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Modus tollens

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Title: Modus tollens  
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Subject: Modus ponens, List of valid argument forms, Denying the antecedent, Falsifiability, Evidence of absence
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Modus tollens

remises. The first premise is a conditional or "if-then" statement, for example that if P then Q. The second premise is that it is not the case that Q . From these two premises, it can be logically concluded that it is not the case that P.

Consider an example:

If the watch-dog detects an intruder, the watch-dog will bark.
The watch-dog did not bark
Therefore, no intruder was detected by the watch-dog.

Supposing that the premises are both true (the dog will bark if it detects an intruder, and does indeed not bark), it follows that no intruder has been detected. This is a valid argument since it is not possible for the conclusion to be false if the premises are true. (It is conceivable that there may have been an intruder that the dog did not detect, but that does not invalidate the argument; the first premise is "if the watch-dog detects an intruder." The thing of importance is that the dog detects or doesn't detect an intruder, not if there is one.)

Another example:

If I am the axe murderer, then I can use an axe.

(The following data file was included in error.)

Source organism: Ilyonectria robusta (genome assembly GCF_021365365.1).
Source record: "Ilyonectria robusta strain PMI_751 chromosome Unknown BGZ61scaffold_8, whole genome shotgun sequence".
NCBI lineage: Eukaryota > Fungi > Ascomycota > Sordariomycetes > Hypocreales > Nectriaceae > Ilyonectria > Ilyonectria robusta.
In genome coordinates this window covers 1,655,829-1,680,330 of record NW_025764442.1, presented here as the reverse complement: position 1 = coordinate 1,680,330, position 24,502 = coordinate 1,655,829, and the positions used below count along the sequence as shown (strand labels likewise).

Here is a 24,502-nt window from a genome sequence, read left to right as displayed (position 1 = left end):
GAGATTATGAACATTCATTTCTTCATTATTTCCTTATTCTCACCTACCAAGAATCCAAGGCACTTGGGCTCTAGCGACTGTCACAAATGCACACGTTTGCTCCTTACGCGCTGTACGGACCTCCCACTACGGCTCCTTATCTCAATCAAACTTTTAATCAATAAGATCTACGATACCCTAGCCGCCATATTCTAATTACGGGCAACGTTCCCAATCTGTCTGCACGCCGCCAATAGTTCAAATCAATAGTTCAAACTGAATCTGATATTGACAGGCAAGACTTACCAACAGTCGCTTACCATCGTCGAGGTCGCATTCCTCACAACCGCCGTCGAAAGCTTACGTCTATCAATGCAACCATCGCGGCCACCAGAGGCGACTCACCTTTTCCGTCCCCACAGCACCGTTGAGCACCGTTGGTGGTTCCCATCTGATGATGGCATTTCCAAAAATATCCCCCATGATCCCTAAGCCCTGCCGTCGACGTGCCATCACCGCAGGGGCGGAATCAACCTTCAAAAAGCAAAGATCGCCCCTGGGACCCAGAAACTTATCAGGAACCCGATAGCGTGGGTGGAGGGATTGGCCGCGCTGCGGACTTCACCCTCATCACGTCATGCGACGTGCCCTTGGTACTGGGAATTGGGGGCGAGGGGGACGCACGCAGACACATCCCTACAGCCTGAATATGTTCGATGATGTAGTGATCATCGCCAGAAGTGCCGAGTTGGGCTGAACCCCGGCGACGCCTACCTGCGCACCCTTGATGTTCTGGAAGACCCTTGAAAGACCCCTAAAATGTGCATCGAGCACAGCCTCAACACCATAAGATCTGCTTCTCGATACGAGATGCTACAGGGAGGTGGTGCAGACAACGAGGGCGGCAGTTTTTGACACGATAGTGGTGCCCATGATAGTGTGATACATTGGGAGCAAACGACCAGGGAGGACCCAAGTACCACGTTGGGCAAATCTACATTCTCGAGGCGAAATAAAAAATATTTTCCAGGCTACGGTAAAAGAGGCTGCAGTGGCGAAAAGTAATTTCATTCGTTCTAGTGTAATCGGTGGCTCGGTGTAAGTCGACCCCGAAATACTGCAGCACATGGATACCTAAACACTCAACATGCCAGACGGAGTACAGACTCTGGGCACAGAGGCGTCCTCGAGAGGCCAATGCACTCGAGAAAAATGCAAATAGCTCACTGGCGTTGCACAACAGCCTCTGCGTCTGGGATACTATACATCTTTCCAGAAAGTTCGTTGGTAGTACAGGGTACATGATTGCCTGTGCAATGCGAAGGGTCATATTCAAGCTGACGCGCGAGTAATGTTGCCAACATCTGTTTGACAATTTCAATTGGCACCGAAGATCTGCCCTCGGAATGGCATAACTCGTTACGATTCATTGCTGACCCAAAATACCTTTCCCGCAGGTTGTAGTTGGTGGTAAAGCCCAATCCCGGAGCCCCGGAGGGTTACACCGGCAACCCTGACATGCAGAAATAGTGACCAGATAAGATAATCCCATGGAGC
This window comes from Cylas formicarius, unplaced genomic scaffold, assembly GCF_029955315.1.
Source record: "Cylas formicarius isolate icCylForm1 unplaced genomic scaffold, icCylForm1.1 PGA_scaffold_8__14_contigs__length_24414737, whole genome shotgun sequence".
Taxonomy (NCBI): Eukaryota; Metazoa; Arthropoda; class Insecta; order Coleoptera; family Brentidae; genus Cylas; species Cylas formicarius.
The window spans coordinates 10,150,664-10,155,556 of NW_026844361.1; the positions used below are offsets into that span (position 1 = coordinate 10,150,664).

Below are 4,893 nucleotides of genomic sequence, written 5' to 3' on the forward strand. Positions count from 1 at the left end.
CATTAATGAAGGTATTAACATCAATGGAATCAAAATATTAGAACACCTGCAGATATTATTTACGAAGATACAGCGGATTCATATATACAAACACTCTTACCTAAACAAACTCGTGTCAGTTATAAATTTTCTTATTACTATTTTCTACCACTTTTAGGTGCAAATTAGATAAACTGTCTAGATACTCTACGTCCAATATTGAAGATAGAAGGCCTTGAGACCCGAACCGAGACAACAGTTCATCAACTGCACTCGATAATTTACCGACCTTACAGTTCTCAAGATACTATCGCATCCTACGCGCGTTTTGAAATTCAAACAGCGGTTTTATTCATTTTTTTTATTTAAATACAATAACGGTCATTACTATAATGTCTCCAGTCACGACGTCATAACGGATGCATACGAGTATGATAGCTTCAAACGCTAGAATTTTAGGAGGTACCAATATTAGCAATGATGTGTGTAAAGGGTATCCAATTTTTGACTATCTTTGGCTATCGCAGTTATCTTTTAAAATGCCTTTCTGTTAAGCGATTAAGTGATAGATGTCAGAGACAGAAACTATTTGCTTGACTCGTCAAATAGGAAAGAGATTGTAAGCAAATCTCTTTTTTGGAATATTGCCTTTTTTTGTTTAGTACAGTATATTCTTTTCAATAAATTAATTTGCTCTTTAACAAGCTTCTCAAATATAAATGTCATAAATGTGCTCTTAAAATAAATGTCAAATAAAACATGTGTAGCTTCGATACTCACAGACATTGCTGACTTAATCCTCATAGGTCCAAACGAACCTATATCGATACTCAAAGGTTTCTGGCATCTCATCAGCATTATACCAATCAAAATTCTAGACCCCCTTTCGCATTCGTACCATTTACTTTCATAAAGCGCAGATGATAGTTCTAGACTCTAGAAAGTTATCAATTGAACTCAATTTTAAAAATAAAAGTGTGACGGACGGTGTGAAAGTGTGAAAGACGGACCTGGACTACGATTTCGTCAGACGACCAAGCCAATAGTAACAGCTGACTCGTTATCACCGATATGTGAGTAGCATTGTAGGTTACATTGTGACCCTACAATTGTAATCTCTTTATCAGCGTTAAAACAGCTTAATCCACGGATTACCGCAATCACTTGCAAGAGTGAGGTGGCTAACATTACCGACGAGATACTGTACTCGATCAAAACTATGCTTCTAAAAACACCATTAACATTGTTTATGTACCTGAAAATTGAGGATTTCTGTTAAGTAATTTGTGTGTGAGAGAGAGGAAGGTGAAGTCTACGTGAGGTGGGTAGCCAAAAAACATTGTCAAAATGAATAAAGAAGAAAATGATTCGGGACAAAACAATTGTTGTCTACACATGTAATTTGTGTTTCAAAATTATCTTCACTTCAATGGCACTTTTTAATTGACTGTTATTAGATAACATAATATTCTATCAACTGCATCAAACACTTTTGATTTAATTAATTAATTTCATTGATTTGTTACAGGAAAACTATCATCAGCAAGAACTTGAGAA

I cannot use an axe.
Therefore, I am not the axe murderer.

Relation to modus ponens

Every use of modus tollens can be converted to a use of modus ponens and one use of transposition to the premise which is a material implication. For example:

If P, then Q. (premise -- material implication)
If not Q , then not P. (derived by transposition)
Not Q . (premise)
Therefore, not P. (derived by modus ponens)

Likewise, every use of modus ponens can be converted to a use of modus tollens and transposition.

Justification via truth table

The validity of modus tollens can be clearly demonstrated through a truth table.

p q p → q
T T T
T F F
F T T
F F T

In instances of modus tollens we assume as premises that p → q is true and q is false. There is only one line of the truth table—the fourth line—which satisfies these two conditions. In this line, p is false. Therefore, in every instance in which p → q is true and q is false, p must also be false.

Formal proof

Via disjunctive syllogism

Step Proposition Derivation
1 P\rightarrow Q Given
2 \neg Q Given
3 \neg P\or Q Material implication (1)
4 \neg P Disjunctive syllogism (2,3)

Via reductio ad absurdum

Step Proposition Derivation
1 P\rightarrow Q Given
2 \neg Q Given
3 P Assumption
4 Q Modus ponens (1,3)
5 Q \and \neg Q Conjunction introduction (2,4)
6 \neg P Reductio ad absurdum (3,5)

See also

Notes

  1. ^ University of North Carolina, Philosophy Department, Logic Glossary. Accessdate on 31 October 2007.
  2. ^ Copi and Cohen
  3. ^ Hurley
  4. ^ Moore and Parker
  5. ^ Sanford, David Hawley. 2003. If P, Then Q: Conditionals and the Foundations of Reasoning. London, UK: Routledge: 39 "[Modus] tollens is always an abbreviation for modus tollendo tollens, the mood that by denying denies."
  6. ^ Stone, Jon R. 1996. Latin for the Illiterati: Exorcizing the Ghosts of a Dead Language. London, UK: Routledge: 60.
  7. ^ "Ancient Logic: The Stoics"Stanford Encyclopedia of Philosophy:
  8. ^ Susanne Bobzien (2002). "The Development of Modus Ponens in Antiquity", Phronesis 47.

External links

  • Modus Tollens at Wolfram MathWorld
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